Veteran lighting designer Tom Kenny, the creative director for The Who on tour, shared behind-the-scenes details with Local Spins about the iconic band’s tour-opening show and loving ‘the local orchestra.’
The Who’s opening volley of its “Moving On” tour at Grand Rapids’ Van Andel Arena on Wednesday was a monumental undertaking for a band whose frontmen, Pete Townshend and Roger Daltrey, are in their 70s and have been at it for an astounding 55 years.
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Consider this: The band’s decision to add a locally grown 50-piece orchestra to every show on its North American tour is daunting in and of itself, adding dozens of bodies and an extra load of visual and sonic elements to the mix.
Following Wednesday concert, veteran lighting designer Tom Kenny, who also serves as the band’s creative director, contacted Local Spins after reviewer Ricky Olmos noted the absence of “a light show or stage decor,” with only “minimal stage lights and a ruffled backdrop.”
That’s for good reason, Kenny pointed out.
“The reason we have a minimal-looking stage visuals is to not distract from the music,” he offered.
“As a very visual band, normally with big screens and big light shows (and) laser shows, we decided to create a show which is just about the music experience and the set being human beings and organic rather than LED and supportive content and flash and theatrics.”
Kenny also insisted that the current “Moving On” tour represents another “great experiment” by a band that’s always pushed the boundaries.
“With The Who, they always take risks and having worked for them since 1989, this is another great experiment … to see in this world of visual distraction how we can focus fans back to music at a concert,” he added. “Come and see us again Detroit (May 28 at Little Caasar’s Arena) if you wish and experience a pure music show.”
LOVING MICHIGAN AND ‘THE WONDERFUL BRILLIANT MUSICIANS IN GRAND RAPIDS’
Kenny also complimented members of the Grand Rapids Symphony and other musicians who comprised the backing orchestra on Wednesday night.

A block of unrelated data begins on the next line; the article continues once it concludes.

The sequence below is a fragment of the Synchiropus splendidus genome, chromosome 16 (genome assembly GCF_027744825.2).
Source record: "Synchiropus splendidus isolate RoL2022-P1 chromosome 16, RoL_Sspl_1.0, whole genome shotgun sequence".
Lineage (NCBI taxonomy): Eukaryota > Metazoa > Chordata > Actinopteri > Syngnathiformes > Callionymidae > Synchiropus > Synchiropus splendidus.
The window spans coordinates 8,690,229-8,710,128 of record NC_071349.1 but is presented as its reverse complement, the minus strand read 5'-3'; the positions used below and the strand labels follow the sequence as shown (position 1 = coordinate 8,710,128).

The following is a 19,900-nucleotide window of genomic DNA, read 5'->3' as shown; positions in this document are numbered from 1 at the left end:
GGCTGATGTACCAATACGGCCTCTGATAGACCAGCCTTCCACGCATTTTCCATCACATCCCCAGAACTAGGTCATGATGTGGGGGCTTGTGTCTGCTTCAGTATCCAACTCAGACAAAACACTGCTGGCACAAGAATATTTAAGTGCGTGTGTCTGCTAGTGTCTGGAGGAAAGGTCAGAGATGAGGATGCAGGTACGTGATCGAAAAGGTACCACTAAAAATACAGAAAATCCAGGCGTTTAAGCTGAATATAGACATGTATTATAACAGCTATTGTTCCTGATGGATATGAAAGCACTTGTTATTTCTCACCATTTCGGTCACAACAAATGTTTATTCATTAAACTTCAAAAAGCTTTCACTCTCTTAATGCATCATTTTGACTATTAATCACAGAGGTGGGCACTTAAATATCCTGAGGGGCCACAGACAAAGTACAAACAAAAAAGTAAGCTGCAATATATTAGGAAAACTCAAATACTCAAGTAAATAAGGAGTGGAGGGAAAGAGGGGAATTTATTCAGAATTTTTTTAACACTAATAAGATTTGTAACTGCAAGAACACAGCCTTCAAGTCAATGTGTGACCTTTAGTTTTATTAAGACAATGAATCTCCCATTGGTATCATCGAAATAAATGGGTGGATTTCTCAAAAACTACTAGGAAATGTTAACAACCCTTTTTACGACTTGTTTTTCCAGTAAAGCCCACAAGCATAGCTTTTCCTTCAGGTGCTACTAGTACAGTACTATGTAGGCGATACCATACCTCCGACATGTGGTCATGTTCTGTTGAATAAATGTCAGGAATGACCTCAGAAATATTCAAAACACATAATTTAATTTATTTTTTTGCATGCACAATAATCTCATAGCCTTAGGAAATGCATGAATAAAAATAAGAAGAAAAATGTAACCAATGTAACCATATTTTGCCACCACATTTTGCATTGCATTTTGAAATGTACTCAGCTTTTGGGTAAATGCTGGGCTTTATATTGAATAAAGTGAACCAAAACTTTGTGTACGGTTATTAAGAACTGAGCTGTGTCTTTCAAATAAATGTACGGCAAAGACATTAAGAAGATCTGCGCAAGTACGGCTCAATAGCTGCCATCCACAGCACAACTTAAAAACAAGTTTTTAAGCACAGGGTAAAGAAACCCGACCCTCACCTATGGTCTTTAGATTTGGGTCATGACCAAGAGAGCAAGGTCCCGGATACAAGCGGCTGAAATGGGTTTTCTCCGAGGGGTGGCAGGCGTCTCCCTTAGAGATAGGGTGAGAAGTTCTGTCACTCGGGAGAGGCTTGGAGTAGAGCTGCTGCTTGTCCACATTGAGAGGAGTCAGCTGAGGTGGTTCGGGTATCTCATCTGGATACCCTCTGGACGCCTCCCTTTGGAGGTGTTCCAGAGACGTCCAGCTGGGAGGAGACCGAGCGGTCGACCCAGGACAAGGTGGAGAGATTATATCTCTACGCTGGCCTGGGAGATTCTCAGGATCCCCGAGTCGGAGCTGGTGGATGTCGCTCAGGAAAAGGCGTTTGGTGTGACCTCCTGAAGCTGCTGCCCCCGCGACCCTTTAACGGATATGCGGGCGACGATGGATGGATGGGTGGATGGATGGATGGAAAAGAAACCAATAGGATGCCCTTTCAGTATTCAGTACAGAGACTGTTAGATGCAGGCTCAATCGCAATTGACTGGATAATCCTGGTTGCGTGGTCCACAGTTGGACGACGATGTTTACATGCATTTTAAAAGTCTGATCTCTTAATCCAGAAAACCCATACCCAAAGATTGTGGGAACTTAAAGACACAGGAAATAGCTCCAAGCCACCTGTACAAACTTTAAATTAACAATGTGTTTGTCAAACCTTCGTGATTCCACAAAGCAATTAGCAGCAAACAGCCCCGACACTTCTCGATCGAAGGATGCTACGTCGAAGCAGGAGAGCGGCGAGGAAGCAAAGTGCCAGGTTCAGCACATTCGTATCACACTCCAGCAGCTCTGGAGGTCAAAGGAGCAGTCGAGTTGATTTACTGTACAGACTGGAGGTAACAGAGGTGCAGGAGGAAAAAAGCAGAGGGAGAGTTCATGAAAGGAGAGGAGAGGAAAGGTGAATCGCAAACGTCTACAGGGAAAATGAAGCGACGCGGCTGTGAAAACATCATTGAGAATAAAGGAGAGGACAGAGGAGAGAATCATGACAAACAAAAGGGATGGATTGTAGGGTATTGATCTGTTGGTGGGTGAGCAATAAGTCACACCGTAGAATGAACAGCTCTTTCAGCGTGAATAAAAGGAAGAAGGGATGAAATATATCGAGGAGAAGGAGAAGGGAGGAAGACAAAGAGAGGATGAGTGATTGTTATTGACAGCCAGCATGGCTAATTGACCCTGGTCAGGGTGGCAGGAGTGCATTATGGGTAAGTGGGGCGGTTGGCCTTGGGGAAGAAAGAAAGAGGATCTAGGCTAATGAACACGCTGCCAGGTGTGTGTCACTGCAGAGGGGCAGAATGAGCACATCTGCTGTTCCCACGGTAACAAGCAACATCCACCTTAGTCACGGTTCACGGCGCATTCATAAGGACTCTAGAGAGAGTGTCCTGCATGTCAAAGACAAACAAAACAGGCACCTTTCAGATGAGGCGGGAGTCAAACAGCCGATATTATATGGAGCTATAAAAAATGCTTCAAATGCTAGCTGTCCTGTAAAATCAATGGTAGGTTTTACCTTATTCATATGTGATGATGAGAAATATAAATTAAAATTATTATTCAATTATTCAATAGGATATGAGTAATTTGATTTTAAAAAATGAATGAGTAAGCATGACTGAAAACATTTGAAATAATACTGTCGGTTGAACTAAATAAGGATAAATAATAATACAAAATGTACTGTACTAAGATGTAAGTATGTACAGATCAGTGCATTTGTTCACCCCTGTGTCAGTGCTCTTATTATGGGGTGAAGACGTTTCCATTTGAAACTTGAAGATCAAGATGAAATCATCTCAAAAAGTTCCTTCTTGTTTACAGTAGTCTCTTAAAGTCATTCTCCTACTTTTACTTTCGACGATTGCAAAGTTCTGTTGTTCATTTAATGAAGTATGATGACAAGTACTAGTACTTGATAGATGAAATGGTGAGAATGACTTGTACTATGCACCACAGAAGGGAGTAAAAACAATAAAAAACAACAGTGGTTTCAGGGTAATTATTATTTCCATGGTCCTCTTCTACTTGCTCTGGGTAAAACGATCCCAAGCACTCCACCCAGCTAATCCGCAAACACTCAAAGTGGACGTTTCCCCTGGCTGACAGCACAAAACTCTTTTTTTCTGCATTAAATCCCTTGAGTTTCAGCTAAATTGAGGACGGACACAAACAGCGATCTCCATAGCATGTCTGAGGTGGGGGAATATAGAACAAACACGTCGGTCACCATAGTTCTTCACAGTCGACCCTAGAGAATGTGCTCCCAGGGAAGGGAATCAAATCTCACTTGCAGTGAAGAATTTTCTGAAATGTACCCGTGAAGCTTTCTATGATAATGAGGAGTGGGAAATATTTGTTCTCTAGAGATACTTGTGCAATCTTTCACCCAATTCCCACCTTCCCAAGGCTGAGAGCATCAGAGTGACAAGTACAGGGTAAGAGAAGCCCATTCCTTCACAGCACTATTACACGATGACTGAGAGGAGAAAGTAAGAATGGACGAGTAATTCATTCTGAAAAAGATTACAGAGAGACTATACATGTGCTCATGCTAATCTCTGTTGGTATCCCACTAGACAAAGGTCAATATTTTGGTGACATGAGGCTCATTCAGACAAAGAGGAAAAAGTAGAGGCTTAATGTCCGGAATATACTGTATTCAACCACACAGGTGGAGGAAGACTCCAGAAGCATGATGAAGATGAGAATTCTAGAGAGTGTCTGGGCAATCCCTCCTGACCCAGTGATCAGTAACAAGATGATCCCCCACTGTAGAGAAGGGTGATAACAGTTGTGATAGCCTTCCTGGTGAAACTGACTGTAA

“One of the reasons the band chose Grand Rapids was its good music background audience and the fact they hadn’t performed to their fans in GR for awhile,” he said. “They love performing in Michigan and had heard how great the orchestra (was). They were outstanding. Wonderful local players … I was just talking to band and they loved your local orchestra. … They loved all the wonderful brilliant musicians in Grand Rapids that helped them make a fabulous show.”
And while there are always opening-night blemishes, Kenny said the Grand Rapids fans were incredibly supportive.
“We had a line of audience members both young and old walk past the front of house area and compliment how wonderful it was to sit and enjoy a big rock show while not having to concentrate on anything but musicians,” he noted. “(That’s) unusual for our fans who I’ve blinded many’s a time.”
The “dangerous” and risky nature of that first night’s production is spelled out in detail in a revealing blog by Brian Kehew on The Who’s website. Check out backstage photos of the orchestra and get an unusual look into what goes into such a mammoth production here.
And read the full Local Spins review of Wednesday’s Who concert, with photos by Anthony Norkus. The Who followed up by playing Buffalo on Thursday night and moved on to Bristow, Va., on Saturday. The Who plays Madison Square Garden in New York on Monday.
VIDEO: The Who, “Love, Reign O’er Me” (Grand Rapids)
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